The NFB’s hunt for the holy grail of interactive storytelling

October 9, 2014

By Graham Lanktree

Interactive reports that hold short-attention spans online are the holy grail for web editors. Loc Dao, an executive producer and creative technologist at the National Film Board of Canada’s digital studio, has come up with a few recipes for success.

At the Frontline Club on Wednesday 8 October, Dao shared the lessons learned on the road to brilliant projects like the NFB’s Seven Digital Deadly Sins partnership with The Guardian in June, and Bear 71, which challenged the nature of the medium with its mash of video, gaming technology and interactive installation at its 2012 Sundance Film Festival debut.

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In conversation with his collaborator at The Guardian, Lindsay Poulton, a producer in the paper’s Special Projects, Multimedia division, and Janine Steele, Operations Manager at the NFB, Dao discussed how there’s still much to explore as technology opens up the merger of video, photojournalism, animation and multiple other forms to push the bounds of interactive storytelling.

Good stories transcend platform
Helping produce 630 interactive stories in three years at the Canadian Broadcast Company’s innovative Radio 3 division in the early 2000s, Dao staked out the vanguard of interactive reportage.

“Over those three years we learned a lot of lessons,” he said. “But the three I always remember and still find useful for digital storytelling [are]: Good stories transcend platform. Users will read, listen and watch all at once. And don’t play videos in a small window unless you have too.”

Hunting for new mediums
These lessons have held true in the blend of photo essay, soundscape and interactive animation of The Last Hunt, the NFB’s first photo essay created for the iPad’s touch interface and gyroscope.

“We started with photos and text and with this project have now added interactive animation,” said Dao. “You’ll get a sense, especially when you get to the animations, of being a lot closer to the story by actually physically being able to manipulate it. I think we’ve stumbled onto something that’s a nice marriage of the tactile experience with the storytelling experience.”

The interactive documentary
With the launch of Bear 71, which followed the life a grizzly bear and her cubs through motion-sensitive cameras as they came in contact with humans, Dao believes his team struck on a new medium: the “interactive documentary”.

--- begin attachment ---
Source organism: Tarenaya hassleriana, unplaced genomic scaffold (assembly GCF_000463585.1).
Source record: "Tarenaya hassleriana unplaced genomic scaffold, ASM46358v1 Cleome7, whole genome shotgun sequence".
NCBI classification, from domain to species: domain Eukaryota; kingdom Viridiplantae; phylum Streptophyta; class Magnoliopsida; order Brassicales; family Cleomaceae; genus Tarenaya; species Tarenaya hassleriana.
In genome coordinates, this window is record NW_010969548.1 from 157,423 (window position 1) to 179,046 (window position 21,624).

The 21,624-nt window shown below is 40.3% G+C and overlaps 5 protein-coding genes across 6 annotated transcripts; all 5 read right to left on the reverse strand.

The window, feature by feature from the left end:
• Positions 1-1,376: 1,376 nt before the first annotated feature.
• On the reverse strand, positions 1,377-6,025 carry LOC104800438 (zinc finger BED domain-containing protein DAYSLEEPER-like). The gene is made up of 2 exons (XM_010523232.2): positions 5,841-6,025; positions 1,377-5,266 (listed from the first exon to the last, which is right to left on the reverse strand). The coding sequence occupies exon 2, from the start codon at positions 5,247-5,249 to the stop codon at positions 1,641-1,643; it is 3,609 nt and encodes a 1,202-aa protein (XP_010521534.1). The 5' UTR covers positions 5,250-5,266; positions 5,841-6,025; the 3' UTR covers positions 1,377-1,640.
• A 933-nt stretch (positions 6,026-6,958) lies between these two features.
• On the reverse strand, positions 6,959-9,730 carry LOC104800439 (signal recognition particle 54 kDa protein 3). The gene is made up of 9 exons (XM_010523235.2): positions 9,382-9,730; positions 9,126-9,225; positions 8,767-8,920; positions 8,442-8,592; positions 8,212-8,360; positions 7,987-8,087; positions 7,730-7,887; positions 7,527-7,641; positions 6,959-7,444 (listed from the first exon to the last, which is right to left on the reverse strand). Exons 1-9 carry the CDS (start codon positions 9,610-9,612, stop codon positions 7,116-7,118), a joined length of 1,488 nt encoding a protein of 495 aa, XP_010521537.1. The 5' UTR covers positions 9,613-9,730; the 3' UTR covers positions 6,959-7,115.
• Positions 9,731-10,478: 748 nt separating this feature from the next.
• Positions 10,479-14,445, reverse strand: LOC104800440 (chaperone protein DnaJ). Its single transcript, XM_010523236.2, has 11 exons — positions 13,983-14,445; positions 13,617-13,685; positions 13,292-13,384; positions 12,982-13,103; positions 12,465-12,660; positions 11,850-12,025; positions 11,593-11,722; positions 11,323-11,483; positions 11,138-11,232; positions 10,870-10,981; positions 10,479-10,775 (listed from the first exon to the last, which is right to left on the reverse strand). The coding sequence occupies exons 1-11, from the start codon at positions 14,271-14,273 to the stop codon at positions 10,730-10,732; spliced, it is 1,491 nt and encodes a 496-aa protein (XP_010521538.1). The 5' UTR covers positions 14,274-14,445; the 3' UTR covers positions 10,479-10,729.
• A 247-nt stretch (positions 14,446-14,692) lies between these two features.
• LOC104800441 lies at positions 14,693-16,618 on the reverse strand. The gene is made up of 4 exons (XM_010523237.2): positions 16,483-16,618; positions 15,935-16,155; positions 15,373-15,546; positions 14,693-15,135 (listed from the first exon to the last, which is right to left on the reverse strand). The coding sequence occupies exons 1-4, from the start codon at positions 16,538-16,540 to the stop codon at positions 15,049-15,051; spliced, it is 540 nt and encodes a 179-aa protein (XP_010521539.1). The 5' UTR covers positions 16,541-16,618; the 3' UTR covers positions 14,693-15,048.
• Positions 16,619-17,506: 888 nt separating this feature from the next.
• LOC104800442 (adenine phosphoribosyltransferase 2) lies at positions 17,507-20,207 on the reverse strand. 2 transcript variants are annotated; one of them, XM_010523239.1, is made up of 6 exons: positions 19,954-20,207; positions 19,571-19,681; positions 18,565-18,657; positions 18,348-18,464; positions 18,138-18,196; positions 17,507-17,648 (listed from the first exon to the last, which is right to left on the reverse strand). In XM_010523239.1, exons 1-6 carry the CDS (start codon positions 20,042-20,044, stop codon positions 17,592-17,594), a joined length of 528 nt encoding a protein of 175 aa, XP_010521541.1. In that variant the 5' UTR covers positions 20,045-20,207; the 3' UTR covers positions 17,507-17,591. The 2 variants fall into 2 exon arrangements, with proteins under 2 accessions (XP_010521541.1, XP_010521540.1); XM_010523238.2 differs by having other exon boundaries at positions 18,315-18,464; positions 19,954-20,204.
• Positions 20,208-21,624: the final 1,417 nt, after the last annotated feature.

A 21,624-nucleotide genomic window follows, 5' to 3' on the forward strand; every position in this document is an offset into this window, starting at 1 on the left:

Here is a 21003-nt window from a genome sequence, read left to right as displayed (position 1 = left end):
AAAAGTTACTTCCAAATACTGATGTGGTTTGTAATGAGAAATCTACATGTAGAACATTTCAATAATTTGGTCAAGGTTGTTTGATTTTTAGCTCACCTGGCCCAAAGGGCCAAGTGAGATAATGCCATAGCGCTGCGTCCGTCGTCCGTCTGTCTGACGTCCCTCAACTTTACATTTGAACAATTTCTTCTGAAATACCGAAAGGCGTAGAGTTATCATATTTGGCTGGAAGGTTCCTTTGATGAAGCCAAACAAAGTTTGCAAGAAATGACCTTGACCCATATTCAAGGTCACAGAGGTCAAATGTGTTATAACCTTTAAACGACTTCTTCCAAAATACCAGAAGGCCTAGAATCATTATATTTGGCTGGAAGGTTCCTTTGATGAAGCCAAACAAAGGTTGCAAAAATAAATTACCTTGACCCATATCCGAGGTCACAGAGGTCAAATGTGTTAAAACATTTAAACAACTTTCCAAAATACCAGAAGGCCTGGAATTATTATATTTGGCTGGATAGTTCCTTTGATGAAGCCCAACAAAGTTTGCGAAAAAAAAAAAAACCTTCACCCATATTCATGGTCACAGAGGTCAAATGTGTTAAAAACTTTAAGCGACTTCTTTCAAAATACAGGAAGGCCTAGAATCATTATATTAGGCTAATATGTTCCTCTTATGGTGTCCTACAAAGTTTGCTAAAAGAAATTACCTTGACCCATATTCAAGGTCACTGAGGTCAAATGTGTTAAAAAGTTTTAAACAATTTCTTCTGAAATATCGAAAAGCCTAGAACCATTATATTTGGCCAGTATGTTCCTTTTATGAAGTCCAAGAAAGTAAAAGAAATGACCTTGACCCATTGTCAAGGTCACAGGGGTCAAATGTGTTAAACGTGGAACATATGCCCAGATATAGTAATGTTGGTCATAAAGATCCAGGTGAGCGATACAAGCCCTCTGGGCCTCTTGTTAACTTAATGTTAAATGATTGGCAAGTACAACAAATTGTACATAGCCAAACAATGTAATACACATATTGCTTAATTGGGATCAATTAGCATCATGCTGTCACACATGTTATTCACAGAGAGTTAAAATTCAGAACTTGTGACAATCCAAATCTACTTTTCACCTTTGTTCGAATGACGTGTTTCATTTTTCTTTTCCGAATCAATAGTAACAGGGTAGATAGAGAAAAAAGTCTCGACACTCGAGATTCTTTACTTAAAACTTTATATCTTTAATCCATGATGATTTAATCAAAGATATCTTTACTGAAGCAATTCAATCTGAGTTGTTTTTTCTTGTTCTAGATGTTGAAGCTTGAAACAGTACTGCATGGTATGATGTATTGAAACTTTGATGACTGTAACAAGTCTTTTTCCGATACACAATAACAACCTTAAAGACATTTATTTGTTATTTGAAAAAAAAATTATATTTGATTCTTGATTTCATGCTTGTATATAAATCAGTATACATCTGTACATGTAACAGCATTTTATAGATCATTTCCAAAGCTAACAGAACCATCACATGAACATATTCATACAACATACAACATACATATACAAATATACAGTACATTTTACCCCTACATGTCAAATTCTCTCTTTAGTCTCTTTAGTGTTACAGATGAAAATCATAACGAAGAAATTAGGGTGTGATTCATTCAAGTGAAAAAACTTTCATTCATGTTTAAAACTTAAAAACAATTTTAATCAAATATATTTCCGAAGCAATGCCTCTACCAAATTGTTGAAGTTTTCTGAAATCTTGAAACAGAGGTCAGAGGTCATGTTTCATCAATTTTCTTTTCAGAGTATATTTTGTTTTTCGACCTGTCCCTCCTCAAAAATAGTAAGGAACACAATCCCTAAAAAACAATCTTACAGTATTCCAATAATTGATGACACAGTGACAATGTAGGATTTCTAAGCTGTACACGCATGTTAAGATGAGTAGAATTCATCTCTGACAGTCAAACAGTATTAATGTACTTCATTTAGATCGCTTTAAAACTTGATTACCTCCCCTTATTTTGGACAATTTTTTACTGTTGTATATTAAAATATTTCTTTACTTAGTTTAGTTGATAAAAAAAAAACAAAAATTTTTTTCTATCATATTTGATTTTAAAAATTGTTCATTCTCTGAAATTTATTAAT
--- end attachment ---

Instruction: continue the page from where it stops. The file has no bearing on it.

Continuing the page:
“We wanted to get off the screen . . . and move into the physical environment. When we launched our first StoryWorld at Sundance, we were actually on the street at Sundance and had an interactive installation,” Dao said. “We installed these surveillance units. You would come up to these and it would recognise your face and take a picture of you, and then all of a sudden you would be connected live to someone at another unit.”

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The Living Story
“We were really interested in working with the NFB because they’re . . . at the forefront,” said Poulton, of the Seven Digital Deadly Sins partnership with The Guardian, which pushed forward the notion of ‘interactive documentary’ when it launched in June.

“The videos pull you into the project,” Dao said of the interplay of seven short segments filmed with characters like Bill Bailey tied to data journalism and first-person narrative writing which document the negative side of behaviour online. With equal experiences on desktop, smartphone or tablet, the project became a living documentary that continues to collect data through its shareable polls. It was spread through short video snippets on Vine and Twitter and has so far attracted 315,000 unique visitors and 30,000 shares from 218 countries.

The reason for its success, said Steele, wasn’t the technology, but the stories it told.

“We try not to let technology lead our project development,” she added. “We really try to be technology agnostic. We really try to start from story and build the best form, the best platform technology to tell that story.”